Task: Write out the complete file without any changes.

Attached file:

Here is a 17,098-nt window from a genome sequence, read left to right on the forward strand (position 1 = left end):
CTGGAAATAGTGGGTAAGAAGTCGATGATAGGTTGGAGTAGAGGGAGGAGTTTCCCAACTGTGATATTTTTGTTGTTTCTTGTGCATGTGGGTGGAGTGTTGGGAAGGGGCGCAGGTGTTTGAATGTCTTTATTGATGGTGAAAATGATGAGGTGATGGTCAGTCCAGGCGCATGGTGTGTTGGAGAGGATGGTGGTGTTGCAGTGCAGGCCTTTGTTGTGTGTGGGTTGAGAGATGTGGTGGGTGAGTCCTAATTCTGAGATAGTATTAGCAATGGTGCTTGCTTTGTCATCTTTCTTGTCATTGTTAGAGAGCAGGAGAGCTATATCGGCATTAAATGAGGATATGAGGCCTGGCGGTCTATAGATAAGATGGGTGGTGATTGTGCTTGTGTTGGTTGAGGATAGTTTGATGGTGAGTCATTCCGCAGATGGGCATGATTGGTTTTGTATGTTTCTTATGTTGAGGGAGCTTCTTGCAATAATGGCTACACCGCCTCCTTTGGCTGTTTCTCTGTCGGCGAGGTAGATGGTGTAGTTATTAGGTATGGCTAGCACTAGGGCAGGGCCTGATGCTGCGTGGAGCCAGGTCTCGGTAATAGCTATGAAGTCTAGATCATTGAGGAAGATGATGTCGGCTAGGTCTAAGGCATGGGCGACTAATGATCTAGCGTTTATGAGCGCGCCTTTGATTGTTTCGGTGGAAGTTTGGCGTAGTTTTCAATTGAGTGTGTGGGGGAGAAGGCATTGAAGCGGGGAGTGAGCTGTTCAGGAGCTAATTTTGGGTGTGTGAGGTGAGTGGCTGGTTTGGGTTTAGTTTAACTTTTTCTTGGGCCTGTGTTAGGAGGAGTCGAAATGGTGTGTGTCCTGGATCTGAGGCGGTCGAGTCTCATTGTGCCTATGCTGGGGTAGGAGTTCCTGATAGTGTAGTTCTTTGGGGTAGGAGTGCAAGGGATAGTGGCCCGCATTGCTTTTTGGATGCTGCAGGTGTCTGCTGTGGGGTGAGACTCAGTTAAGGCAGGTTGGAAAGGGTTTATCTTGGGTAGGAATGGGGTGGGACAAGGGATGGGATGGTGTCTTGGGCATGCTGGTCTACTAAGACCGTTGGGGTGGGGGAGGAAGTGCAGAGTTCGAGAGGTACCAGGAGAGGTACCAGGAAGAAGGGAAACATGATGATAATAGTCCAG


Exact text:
Here is a 17,098-nt window from a genome sequence, read left to right on the forward strand (position 1 = left end):
CTGGAAATAGTGGGTAAGAAGTCGATGATAGGTTGGAGTAGAGGGAGGAGTTTCCCAACTGTGATATTTTTGTTGTTTCTTGTGCATGTGGGTGGAGTGTTGGGAAGGGGCGCAGGTGTTTGAATGTCTTTATTGATGGTGAAAATGATGAGGTGATGGTCAGTCCAGGCGCATGGTGTGTTGGAGAGGATGGTGGTGTTGCAGTGCAGGCCTTTGTTGTGTGTGGGTTGAGAGATGTGGTGGGTGAGTCCTAATTCTGAGATAGTATTAGCAATGGTGCTTGCTTTGTCATCTTTCTTGTCATTGTTAGAGAGCAGGAGAGCTATATCGGCATTAAATGAGGATATGAGGCCTGGCGGTCTATAGATAAGATGGGTGGTGATTGTGCTTGTGTTGGTTGAGGATAGTTTGATGGTGAGTCATTCCGCAGATGGGCATGATTGGTTTTGTATGTTTCTTATGTTGAGGGAGCTTCTTGCAATAATGGCTACACCGCCTCCTTTGGCTGTTTCTCTGTCGGCGAGGTAGATGGTGTAGTTATTAGGTATGGCTAGCACTAGGGCAGGGCCTGATGCTGCGTGGAGCCAGGTCTCGGTAATAGCTATGAAGTCTAGATCATTGAGGAAGATGATGTCGGCTAGGTCTAAGGCATGGGCGACTAATGATCTAGCGTTTATGAGCGCGCCTTTGATTGTTTCGGTGGAAGTTTGGCGTAGTTTTCAATTGAGTGTGTGGGGGAGAAGGCATTGAAGCGGGGAGTGAGCTGTTCAGGAGCTAATTTTGGGTGTGTGAGGTGAGTGGCTGGTTTGGGTTTAGTTTAACTTTTTCTTGGGCCTGTGTTAGGAGGAGTCGAAATGGTGTGTGTCCTGGATCTGAGGCGGTCGAGTCTCATTGTGCCTATGCTGGGGTAGGAGTTCCTGATAGTGTAGTTCTTTGGGGTAGGAGTGCAAGGGATAGTGGCCCGCATTGCTTTTTGGATGCTGCAGGTGTCTGCTGTGGGGTGAGACTCAGTTAAGGCAGGTTGGAAAGGGTTTATCTTGGGTAGGAATGGGGTGGGACAAGGGATGGGATGGTGTCTTGGGCATGCTGGTCTACTAAGACCGTTGGGGTGGGGGAGGAAGTGCAGAGTTCGAGAGGTACCAGGAGAGGTACCAGGAAGAAGGGAAACATGATGATAATAGTCCAG